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Adnan Syed has always maintained his innocence in the 1999 murder of ex-girlfriend Hae Min Lee for decades — but he was convicted the following year.
On Monday, a Baltimore court vacated his life prison sentence at the request of State’s Attorney Marilyn Mosby.
Syed, now 41, walked free after 22 years in prison for a crime he said he did not commit after prosecutors told the court, “The state no longer has confidence in the integrity of the conviction.”
He’s not in the clear yet. Prosecutors were given 30 days to decide whether to seek a new trial, and he will be held on house arrest in the interim.
Prosecutors highlighted several pieces of evidence, including the possibility of additional suspects: one who had allegedly threatened to kill Lee and one who is linked to an address where Lee’s car was ultimately discovered. They also said the other possible suspects each were convicted of crimes after Lee’s murder.
“We believe this is consequential information that needs to be reviewed further,” Assistant State’s Attorney Becky Feldman told the court.
The “new” evidence, however, has been around for years, according to “Serial” podcast host Sarah Koenig.
“Serial” cast renewed scrutiny over Syed’s conviction after it aired his story in 2014. Several appeals over the years failed to secure his release. But Mosby’s office last week filed a surprise motion to vacate based on evidence obtained in a year-long review of the case.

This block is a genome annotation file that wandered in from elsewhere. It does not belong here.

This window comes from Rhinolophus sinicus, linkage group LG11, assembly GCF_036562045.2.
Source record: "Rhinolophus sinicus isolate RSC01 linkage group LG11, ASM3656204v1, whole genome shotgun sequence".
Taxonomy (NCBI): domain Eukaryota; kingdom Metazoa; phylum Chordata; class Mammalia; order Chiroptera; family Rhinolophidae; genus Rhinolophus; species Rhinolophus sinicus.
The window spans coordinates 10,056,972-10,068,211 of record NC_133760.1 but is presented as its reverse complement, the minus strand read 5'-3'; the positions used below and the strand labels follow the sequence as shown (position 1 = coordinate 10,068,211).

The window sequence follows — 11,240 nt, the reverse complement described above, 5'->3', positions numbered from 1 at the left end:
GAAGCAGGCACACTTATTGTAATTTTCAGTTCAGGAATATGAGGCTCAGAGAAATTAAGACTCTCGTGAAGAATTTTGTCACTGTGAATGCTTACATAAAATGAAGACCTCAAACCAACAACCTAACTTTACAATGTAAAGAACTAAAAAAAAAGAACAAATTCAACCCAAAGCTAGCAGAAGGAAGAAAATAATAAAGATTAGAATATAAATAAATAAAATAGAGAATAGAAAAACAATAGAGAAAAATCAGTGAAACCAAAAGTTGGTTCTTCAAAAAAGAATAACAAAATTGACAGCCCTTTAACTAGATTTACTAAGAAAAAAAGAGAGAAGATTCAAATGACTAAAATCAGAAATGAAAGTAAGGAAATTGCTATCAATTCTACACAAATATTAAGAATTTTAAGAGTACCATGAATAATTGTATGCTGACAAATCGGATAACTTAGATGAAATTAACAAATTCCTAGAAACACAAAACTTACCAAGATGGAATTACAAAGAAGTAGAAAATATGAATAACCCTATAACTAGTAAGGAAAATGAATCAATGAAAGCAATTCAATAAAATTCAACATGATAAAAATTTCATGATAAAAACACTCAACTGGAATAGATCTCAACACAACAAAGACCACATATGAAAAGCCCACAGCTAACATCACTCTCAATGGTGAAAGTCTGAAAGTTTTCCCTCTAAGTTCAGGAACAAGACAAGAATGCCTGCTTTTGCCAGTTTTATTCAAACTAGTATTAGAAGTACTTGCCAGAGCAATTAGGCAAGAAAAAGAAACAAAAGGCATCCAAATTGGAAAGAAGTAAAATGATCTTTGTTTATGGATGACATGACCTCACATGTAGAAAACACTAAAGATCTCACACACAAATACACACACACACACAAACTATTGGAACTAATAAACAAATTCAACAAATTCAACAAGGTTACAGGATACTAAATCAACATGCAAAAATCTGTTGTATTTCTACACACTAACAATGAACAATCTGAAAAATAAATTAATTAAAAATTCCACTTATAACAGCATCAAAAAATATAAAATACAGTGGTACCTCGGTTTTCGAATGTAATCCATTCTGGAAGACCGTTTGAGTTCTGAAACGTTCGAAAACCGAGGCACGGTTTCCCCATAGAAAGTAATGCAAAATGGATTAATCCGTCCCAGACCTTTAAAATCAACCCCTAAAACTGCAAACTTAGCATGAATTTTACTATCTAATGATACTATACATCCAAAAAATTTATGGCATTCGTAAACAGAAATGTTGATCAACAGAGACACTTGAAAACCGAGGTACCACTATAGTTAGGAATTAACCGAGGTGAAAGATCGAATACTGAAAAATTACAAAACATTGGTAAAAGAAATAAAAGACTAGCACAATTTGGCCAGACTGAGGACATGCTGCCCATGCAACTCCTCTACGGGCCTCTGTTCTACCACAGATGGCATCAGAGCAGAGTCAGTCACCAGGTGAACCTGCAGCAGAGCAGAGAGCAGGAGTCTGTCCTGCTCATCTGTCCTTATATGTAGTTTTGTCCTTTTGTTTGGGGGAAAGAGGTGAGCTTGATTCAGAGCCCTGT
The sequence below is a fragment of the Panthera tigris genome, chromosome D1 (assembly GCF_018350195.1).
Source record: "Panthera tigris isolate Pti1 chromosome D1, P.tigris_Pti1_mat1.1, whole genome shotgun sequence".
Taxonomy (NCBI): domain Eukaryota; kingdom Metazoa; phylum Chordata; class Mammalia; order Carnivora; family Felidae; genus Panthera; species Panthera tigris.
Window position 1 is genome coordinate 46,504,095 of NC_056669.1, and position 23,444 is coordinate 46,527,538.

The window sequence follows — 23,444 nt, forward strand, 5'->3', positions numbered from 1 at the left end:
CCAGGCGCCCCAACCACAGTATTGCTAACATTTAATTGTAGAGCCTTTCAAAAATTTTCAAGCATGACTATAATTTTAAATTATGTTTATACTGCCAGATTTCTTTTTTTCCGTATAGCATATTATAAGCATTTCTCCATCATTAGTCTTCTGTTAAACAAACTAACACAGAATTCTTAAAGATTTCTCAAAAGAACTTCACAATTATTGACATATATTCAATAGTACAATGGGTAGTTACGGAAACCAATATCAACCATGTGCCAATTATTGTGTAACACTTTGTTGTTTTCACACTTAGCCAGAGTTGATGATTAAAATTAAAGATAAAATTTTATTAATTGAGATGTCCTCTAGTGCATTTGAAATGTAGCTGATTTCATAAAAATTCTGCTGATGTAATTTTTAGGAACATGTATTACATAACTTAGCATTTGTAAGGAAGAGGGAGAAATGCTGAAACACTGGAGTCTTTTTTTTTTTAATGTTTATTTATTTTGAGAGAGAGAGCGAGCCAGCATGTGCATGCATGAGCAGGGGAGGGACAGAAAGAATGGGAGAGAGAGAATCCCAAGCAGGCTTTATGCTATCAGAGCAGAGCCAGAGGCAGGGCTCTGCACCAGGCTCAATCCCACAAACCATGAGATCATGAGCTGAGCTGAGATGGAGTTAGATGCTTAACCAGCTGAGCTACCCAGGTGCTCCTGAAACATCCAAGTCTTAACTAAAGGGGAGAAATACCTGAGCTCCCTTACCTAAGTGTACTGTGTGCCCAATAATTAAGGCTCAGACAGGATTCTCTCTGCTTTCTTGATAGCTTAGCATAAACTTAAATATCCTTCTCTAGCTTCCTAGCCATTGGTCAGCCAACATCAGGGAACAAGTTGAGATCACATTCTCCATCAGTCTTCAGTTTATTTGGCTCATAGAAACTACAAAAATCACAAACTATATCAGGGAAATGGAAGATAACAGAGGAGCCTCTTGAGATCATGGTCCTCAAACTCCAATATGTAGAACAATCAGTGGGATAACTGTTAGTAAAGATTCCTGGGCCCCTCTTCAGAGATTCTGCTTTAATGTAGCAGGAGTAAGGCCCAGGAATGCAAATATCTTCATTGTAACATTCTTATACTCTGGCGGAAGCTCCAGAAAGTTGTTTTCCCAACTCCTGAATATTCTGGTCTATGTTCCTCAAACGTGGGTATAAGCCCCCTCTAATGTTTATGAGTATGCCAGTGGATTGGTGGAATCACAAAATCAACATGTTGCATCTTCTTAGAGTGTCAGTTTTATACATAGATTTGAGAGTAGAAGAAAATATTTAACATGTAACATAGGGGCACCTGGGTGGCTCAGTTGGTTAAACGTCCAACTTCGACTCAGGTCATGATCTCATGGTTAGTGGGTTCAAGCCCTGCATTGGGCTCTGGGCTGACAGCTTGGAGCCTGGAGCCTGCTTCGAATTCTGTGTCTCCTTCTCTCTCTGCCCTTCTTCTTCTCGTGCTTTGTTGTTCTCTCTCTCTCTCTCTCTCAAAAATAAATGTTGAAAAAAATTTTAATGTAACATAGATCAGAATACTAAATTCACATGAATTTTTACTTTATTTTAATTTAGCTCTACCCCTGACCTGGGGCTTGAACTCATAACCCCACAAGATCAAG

“Yesterday, there was a lot of talk about fairness, but most of what the state put in that motion to vacate, all the actual evidence, was either known or knowable to cops and prosecutors back in 1999,” Koenig said on a new episode released after Judge Melissa Phinn approved the motion to vacate Syed’s sentence.
Lee, 18 at the time of her slaying in 1999, was found buried in a shallow grave at Leakin Park in Baltimore. Her death was ruled a homicide by manual strangulation.
Her brother, Young Lee, said he was shocked by the motion but had faith in the court’s ability to reach a fair decision during the hearing Monday that led to Syed’s release.
“I am not against his release,” he said. “I was kind of blindsided. I always thought that state was on my side, but out of nowhere I hear that there is a motion to vacate judgment, and I thought honestly, I felt betrayed.”
The Associated Press contributed to this report.